We must not forget that what works in every case in the world is what one person hears from another. Can you imagine that it was possible in Central Europe to believe in the ‘peaceful’ intentions of western Europe, while at the same time having to listen to not one, but to countless such facts? To judge such things a number of factors must be taken into account. One of these is the utter absurdity of speaking of Central European militarism in the context of Central Europe in its widest sense. For any such militarism is an obvious consequence of being sandwiched between two military states.

People with absolutely no sense of reality might ask: Were not all sorts of proposals made about disarmament? You need only look at these suggestions for disarmament! A particular goal can be achieved by quite a number of different routes. Of course some people—I do not say nations, I say people—in western Europe would have preferred to achieve what they wanted, and still want, without a war which would spill the blood of hundreds of thousands on all sides. They would have preferred to gloat gleefully and say: Look, we have created peace!

One of the means preferred by western European politicians of a certain calibre was the disarmament proposal, for this was simply a different means of achieving the goal. When it turned out that no headway was made with disarmament proposals, this particular route had to be abandoned as impassable. If it had been possible to fetter Central Europe by means of disarmament this would, of course, have been preferred. But this was only one of several possible methods.

One must not be misled by words or by illusions; one must be clear about what people want. So ever and again it is necessary to stand up for people with a healthy way of thinking, people who really want what they say they want, even if, under the influence of hate and all sorts of other feelings, they are identified as those who are to blame for something. One must stand up for them and be clear about how unfair it is to say: The English did this or that, the English are to blame for this or that. This is not a sensible judgement. But neither is it sensible if an English person feels hurt when facts such as the one just discussed are revealed. One must sit up and take notice when, on a basis of good sense, fingers are pointed to certain factors in the great complex of causes. Thus we find under the heading ‘The German Scene’ in the Daily News of 13 October 1905 a declaration that says the following about the British government of the time, which bears so much of the blame for what is still going on today. I must add that Sir Edward Grey's predecessor was not a nought. Lord Lansdowne knew much more about what was what. But from a certain point onwards, those who stood behind the scenes needed a nought, in order to be able to operate more easily:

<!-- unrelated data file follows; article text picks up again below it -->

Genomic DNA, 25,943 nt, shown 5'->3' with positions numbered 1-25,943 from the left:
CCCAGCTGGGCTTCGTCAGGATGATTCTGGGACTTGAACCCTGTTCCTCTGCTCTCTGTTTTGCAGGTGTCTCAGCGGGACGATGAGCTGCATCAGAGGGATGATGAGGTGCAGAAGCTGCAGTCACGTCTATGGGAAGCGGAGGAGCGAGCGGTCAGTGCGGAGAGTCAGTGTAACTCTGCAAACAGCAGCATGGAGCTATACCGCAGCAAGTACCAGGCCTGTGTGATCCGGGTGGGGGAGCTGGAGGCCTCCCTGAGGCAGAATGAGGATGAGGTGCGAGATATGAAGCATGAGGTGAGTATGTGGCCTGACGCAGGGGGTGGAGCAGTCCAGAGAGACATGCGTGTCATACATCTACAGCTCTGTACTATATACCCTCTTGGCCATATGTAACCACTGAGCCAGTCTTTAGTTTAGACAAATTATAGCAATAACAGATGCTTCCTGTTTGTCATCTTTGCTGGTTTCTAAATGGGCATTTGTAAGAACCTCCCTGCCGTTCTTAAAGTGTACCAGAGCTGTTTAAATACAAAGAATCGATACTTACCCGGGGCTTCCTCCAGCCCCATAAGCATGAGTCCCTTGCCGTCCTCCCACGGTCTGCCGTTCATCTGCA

‘And it is high time that Lord Lansdowne should explain and defend this chapter in the diplomacy for which he and his colleagues are constitutionally responsible. There has been a tendency of late to place Lord Lansdowne upon a pinnacle, but the country will have little reason to thank him if it be found that he has permitted this country to drift into entanglements directly involving a risk of European war ... The best of courts will sometimes harbour fleeting family feuds, but what have the people of Great Britain or the people of Germany to do with these things? ... The anti-German hotheads in this country and the anti-British hotheads in Germany alone stand in the way of such a consummation [of friendly and stable relations] and for their tempestuous fads vast populations may one day have to suffer dearly.’

You have to take into account the essential things in the right places. But never mind all the facts; good sense alone could prove that the two Central European states had not the least cause to bring about a war. How would the prospect of war have seemed to those who thought about it? France would have had to say that in the event of a European war, unless certain conditions came about, she would be likely to suffer a great deal. However, this was not believed in France because there was still such a strong faith in the France which had ruled Europe for centuries. In Italy the conditions are rather special. Perhaps if we have time we shall discuss them further in another connection. But Italy also, under certain conditions, could not imagine that any great advantages would come of a war which would throw everything in Europe into chaos. In Russia, too, conditions are rather special, as I have already told you in connection with Russia's relationship to the Slav peoples, the Slav race.